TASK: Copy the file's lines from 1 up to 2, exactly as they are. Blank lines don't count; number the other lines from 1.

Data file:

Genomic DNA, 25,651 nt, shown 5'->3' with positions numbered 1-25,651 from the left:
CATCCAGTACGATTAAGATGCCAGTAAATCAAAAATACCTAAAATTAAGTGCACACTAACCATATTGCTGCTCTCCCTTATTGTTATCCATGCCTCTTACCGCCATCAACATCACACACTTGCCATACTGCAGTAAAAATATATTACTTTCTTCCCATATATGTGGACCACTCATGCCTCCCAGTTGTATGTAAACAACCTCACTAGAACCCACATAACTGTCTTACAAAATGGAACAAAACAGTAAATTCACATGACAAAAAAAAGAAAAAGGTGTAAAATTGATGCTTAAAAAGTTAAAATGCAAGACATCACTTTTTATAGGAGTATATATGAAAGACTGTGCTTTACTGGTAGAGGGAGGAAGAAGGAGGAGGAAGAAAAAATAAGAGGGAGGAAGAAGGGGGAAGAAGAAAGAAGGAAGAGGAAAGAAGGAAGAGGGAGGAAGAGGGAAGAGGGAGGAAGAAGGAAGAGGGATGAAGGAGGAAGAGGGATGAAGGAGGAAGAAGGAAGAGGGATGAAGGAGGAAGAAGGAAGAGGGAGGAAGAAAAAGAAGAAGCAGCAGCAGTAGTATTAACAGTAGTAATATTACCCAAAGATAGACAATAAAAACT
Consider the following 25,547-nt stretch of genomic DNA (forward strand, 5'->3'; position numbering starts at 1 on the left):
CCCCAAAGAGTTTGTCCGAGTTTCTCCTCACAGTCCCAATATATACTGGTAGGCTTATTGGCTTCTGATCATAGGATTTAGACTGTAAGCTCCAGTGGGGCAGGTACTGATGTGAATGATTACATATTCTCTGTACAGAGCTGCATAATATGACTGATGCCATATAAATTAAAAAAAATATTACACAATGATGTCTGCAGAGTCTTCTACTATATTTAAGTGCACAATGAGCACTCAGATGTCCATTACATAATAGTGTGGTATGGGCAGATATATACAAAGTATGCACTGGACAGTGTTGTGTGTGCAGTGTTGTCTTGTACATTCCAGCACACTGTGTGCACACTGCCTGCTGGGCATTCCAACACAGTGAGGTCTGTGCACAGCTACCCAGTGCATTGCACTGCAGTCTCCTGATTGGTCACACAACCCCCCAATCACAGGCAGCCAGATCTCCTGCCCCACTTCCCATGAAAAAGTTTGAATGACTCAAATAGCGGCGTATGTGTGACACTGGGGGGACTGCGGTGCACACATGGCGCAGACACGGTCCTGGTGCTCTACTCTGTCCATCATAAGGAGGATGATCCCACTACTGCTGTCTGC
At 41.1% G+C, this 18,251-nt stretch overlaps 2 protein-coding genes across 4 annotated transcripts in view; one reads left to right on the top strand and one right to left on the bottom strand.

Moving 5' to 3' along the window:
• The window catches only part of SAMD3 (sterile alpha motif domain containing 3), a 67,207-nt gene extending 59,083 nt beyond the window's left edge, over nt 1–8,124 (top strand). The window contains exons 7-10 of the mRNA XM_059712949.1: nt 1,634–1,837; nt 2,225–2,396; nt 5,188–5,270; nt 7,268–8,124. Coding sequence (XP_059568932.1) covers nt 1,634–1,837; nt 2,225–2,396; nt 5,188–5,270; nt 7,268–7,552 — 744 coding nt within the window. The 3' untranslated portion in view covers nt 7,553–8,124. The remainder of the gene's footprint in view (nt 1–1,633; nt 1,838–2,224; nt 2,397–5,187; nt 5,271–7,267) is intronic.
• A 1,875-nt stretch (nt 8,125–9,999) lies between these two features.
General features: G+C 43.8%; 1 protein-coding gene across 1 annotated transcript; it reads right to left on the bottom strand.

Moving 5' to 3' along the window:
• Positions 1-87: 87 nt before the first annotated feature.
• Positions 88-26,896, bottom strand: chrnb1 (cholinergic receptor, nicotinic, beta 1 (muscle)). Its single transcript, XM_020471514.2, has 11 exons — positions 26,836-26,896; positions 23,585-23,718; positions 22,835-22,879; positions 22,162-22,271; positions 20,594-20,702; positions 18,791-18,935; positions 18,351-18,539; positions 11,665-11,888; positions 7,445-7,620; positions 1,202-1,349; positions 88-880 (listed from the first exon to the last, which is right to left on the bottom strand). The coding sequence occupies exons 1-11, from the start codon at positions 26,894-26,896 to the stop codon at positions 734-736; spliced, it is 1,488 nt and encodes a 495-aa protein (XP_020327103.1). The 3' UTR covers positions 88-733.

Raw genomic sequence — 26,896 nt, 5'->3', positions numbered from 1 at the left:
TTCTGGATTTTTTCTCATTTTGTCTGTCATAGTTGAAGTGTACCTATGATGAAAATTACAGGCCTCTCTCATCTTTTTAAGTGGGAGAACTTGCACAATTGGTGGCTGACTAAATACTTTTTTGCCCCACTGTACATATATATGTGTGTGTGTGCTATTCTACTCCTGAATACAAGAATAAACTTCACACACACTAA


Genomic DNA, 25,651 nt, shown 5'->3' with positions numbered 1-25,651 from the left:
CATCCAGTACGATTAAGATGCCAGTAAATCAAAAATACCTAAAATTAAGTGCACACTAACCATATTGCTGCTCTCCCTTATTGTTATCCATGCCTCTTACCGCCATCAACATCACACACTTGCCATACTGCAGTAAAAATATATTACTTTCTTCCCATATATGTGGACCACTCATGCCTCCCAGTTGTATGTAAACAACCTCACTAGAACCCACATAACTGTCTTACAAAATGGAACAAAACAGTAAATTCACATGACAAAAAAAAGAAAAAGGTGTAAAATTGATGCTTAAAAAGTTAAAATGCAAGACATCACTTTTTATAGGAGTATATATGAAAGACTGTGCTTTACTGGTAGAGGGAGGAAGAAGGAGGAGGAAGAAAAAATAAGAGGGAGGAAGAAGGGGGAAGAAGAAAGAAGGAAGAGGAAAGAAGGAAGAGGGAGGAAGAGGGAAGAGGGAGGAAGAAGGAAGAGGGATGAAGGAGGAAGAGGGATGAAGGAGGAAGAAGGAAGAGGGATGAAGGAGGAAGAAGGAAGAGGGAGGAAGAAAAAGAAGAAGCAGCAGCAGTAGTATTAACAGTAGTAATATTACCCAAAGATAGACAATAAAAACT